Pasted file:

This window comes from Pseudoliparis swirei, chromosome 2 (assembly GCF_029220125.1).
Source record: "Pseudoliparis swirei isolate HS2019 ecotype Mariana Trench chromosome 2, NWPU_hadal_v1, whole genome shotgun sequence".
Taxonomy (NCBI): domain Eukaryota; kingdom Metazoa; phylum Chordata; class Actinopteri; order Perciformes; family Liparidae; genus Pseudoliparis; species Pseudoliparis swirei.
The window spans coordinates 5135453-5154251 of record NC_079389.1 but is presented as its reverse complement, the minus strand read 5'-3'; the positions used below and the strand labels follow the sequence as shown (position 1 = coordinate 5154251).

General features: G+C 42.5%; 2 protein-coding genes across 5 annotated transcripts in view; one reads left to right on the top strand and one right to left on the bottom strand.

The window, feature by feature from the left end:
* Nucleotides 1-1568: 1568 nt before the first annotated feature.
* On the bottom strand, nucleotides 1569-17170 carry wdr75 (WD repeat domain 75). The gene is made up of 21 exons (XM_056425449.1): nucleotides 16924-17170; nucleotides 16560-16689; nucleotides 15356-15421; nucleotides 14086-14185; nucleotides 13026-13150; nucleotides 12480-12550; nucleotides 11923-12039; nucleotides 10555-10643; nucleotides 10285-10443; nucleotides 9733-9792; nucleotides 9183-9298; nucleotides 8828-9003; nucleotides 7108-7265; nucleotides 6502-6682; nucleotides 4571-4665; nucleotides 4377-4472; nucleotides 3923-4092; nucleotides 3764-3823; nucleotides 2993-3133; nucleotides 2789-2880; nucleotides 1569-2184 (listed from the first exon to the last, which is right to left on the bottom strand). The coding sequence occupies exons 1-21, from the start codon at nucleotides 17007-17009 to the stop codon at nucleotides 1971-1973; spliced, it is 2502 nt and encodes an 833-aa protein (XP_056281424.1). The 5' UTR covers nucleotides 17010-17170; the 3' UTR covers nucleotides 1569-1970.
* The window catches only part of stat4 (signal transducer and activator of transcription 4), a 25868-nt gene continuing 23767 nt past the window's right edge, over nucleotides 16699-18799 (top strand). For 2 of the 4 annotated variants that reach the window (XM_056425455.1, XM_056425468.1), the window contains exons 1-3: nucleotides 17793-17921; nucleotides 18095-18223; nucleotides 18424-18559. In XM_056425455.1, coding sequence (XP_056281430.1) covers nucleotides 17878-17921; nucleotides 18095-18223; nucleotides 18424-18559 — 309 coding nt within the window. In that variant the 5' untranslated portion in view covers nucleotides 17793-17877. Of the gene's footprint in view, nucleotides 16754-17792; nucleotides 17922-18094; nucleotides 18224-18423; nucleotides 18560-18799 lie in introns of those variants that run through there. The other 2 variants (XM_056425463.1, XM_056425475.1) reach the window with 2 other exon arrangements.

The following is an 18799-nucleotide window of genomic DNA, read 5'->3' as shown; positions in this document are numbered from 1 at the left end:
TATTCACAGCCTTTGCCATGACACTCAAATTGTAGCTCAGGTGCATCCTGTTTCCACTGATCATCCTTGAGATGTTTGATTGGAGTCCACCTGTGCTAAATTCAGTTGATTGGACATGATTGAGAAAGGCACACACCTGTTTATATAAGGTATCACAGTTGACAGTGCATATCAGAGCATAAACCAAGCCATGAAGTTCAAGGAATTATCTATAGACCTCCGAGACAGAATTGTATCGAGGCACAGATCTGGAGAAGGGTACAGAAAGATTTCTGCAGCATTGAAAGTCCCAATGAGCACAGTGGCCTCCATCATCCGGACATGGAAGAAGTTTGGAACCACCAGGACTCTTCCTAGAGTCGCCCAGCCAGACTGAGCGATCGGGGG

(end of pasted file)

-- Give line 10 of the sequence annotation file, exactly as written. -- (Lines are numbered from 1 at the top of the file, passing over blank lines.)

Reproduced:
The following is an 18799-nucleotide window of genomic DNA, read 5'->3' as shown; positions in this document are numbered from 1 at the left end: